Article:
Hunting for morel mushrooms typically runs from early April and runs through June depending on your geographical location. The Great Lakes region in the United States is the most popular hunting grounds for morel mushrooms but they have also been found in almost all of the lower 48 states.
Most hunters will agree that the weather has the most effect on the availability and quality of these elusive mushrooms. Typically the day time temperature around 60 to 70 degrees, night time temperatures not less than 40 degrees and the soil temperatures of about 50 to 60 degrees with good ground moisture levels are ideal for moral growing.
Moral mushrooms are found in small patches under dead or dying elms, ash, apple and even pine trees. The seem to like to hide under or near thickets or other plant small plants growing in the area but since the ground cover varies a lot each patch of mushrooms you come upon may be growing in totally different conditions. Once you find a good spot you will need to check it year after year.
After a forest fire the moral mushroom seems to grow abundantly for the next two or three years and a lot of mushroom kit commercial pickers will follow the forest fire reports and first hunt in these recently burned areas.
Morel mushrooms can last for about two weeks before it starts to decay if the weather is good. Morels have been known to grow as much as one half of an inch in 24 hours. Since the shrooms do not have a use-by-date on them it is necessary that you examine each one collected for any decay. Look under the caps for any signs of decay. Many collectors will use the 50 percent rule when dealing with these mushrooms; if 50 percent is still good then bag it. It is also recommended that you do not keep them for more than three or four days before eating.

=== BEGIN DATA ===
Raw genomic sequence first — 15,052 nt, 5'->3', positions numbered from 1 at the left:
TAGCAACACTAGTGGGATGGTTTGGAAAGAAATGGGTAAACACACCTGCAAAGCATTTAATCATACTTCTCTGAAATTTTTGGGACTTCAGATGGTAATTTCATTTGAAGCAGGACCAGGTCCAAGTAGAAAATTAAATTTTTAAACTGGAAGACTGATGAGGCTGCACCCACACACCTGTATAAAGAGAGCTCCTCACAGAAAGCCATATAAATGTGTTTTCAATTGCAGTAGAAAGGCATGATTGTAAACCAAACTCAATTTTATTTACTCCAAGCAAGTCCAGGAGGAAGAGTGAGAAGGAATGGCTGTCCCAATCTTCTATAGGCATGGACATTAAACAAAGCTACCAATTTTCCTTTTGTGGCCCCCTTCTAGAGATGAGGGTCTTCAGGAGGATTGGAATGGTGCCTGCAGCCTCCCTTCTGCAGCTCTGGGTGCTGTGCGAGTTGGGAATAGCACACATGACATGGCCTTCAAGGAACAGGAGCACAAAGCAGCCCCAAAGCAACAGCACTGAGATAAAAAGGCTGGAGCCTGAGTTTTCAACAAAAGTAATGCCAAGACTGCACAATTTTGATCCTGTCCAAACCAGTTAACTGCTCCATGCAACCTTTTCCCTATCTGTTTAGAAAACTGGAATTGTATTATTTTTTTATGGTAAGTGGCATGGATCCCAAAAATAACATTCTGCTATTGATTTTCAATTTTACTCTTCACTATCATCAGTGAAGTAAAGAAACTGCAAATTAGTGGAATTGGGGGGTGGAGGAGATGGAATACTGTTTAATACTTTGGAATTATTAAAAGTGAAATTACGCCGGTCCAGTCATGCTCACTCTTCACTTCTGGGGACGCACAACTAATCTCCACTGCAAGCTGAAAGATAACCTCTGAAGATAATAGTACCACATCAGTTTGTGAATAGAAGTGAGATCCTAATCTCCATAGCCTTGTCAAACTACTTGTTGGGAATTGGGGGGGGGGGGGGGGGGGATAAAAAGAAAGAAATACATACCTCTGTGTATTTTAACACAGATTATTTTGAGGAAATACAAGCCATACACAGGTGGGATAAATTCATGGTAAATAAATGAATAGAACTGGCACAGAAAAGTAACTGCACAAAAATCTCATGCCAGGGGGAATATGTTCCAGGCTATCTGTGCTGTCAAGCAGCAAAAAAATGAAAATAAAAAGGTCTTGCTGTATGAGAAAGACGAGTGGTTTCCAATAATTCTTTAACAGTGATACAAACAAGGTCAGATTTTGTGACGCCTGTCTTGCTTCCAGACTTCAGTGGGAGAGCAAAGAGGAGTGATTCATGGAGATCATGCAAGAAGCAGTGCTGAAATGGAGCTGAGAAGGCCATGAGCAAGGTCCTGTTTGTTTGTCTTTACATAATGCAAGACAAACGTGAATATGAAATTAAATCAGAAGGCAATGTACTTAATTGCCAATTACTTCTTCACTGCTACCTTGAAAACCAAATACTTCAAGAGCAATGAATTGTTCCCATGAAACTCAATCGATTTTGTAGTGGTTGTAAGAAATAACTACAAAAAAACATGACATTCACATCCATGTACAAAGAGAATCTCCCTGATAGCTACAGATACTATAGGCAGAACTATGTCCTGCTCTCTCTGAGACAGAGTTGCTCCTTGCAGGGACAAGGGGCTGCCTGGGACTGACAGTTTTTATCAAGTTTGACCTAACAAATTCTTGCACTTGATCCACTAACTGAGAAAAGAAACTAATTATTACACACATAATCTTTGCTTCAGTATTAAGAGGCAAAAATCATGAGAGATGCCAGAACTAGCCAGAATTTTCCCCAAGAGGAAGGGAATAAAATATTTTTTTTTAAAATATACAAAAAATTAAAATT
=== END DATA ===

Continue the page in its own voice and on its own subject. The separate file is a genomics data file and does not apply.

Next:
To harvest simply pinch or twist of the mushroom at ground level. It is recommended that your collection bag be a large open weave design. Some hunters believe that the open bag will facilitate the spoors falling to the ground, during your travels, allowing for a crop next year. Others think this is an old wives tell but at the very least the open weave design will allow tiny nasty forest critters to fall off the mushroom.
After harvesting, take them to a sink and rinse them in cold water to remove any foreign particles which include bugs. Then cut then lengthwise and rinse them again. Sore the clean mushrooms in a bowl with a cloth draped over them.
If this is your first time hunting, you should always go with someone who has several years shroom hunting experience. They can show you how and where to hunt successfully and in addition they can show you what a good moral looks like. Never eat a mushroom before you check to see if it is poisonous or not. Many good web sites exist that have very good pictures and description of the edible and poisonous verities of mushrooms.
Attending a Moral Mushroom Festival are excellent sources of information for the newbie and seasoned hunter alike. Muscoda, Wisconsin is the self-styled Morel Mushroom Capital of Wisconsin and this may be a good place to start.